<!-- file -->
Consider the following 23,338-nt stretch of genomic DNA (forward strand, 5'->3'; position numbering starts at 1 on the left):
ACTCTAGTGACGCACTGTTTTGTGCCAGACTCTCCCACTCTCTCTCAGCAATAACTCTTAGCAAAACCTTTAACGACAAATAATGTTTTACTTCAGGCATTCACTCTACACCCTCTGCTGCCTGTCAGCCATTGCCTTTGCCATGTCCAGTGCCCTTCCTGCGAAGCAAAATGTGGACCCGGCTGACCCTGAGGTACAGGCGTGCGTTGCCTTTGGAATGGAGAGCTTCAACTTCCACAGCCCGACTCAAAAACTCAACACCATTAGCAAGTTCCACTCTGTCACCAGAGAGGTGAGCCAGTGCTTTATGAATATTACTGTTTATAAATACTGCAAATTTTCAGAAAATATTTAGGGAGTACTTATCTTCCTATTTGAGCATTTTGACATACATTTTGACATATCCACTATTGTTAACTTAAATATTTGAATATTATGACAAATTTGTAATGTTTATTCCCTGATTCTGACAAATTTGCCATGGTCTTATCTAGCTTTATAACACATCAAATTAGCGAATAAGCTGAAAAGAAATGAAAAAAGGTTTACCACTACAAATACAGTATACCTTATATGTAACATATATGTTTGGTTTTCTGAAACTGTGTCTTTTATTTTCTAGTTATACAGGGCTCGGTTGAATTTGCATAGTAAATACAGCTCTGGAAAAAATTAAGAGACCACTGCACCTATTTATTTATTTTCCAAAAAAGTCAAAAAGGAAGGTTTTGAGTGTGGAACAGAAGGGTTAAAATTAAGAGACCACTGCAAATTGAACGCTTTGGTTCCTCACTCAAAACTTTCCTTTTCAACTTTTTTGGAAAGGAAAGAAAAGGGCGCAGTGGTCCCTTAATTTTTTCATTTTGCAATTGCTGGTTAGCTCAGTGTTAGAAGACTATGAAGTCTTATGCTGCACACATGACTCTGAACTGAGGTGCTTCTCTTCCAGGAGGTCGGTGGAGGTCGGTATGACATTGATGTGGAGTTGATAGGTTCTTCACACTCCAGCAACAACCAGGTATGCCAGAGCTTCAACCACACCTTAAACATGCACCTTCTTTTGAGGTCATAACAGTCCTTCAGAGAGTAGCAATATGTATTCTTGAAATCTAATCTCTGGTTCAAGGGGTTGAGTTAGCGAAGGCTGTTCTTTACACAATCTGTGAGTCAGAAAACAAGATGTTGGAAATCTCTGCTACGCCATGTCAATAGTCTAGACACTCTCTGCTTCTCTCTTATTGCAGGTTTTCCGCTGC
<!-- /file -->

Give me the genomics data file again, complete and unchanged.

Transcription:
Consider the following 23,338-nt stretch of genomic DNA (forward strand, 5'->3'; position numbering starts at 1 on the left):
ACTCTAGTGACGCACTGTTTTGTGCCAGACTCTCCCACTCTCTCTCAGCAATAACTCTTAGCAAAACCTTTAACGACAAATAATGTTTTACTTCAGGCATTCACTCTACACCCTCTGCTGCCTGTCAGCCATTGCCTTTGCCATGTCCAGTGCCCTTCCTGCGAAGCAAAATGTGGACCCGGCTGACCCTGAGGTACAGGCGTGCGTTGCCTTTGGAATGGAGAGCTTCAACTTCCACAGCCCGACTCAAAAACTCAACACCATTAGCAAGTTCCACTCTGTCACCAGAGAGGTGAGCCAGTGCTTTATGAATATTACTGTTTATAAATACTGCAAATTTTCAGAAAATATTTAGGGAGTACTTATCTTCCTATTTGAGCATTTTGACATACATTTTGACATATCCACTATTGTTAACTTAAATATTTGAATATTATGACAAATTTGTAATGTTTATTCCCTGATTCTGACAAATTTGCCATGGTCTTATCTAGCTTTATAACACATCAAATTAGCGAATAAGCTGAAAAGAAATGAAAAAAGGTTTACCACTACAAATACAGTATACCTTATATGTAACATATATGTTTGGTTTTCTGAAACTGTGTCTTTTATTTTCTAGTTATACAGGGCTCGGTTGAATTTGCATAGTAAATACAGCTCTGGAAAAAATTAAGAGACCACTGCACCTATTTATTTATTTTCCAAAAAAGTCAAAAAGGAAGGTTTTGAGTGTGGAACAGAAGGGTTAAAATTAAGAGACCACTGCAAATTGAACGCTTTGGTTCCTCACTCAAAACTTTCCTTTTCAACTTTTTTGGAAAGGAAAGAAAAGGGCGCAGTGGTCCCTTAATTTTTTCATTTTGCAATTGCTGGTTAGCTCAGTGTTAGAAGACTATGAAGTCTTATGCTGCACACATGACTCTGAACTGAGGTGCTTCTCTTCCAGGAGGTCGGTGGAGGTCGGTATGACATTGATGTGGAGTTGATAGGTTCTTCACACTCCAGCAACAACCAGGTATGCCAGAGCTTCAACCACACCTTAAACATGCACCTTCTTTTGAGGTCATAACAGTCCTTCAGAGAGTAGCAATATGTATTCTTGAAATCTAATCTCTGGTTCAAGGGGTTGAGTTAGCGAAGGCTGTTCTTTACACAATCTGTGAGTCAGAAAACAAGATGTTGGAAATCTCTGCTACGCCATGTCAATAGTCTAGACACTCTCTGCTTCTCTCTTATTGCAGGTTTTCCGCTGC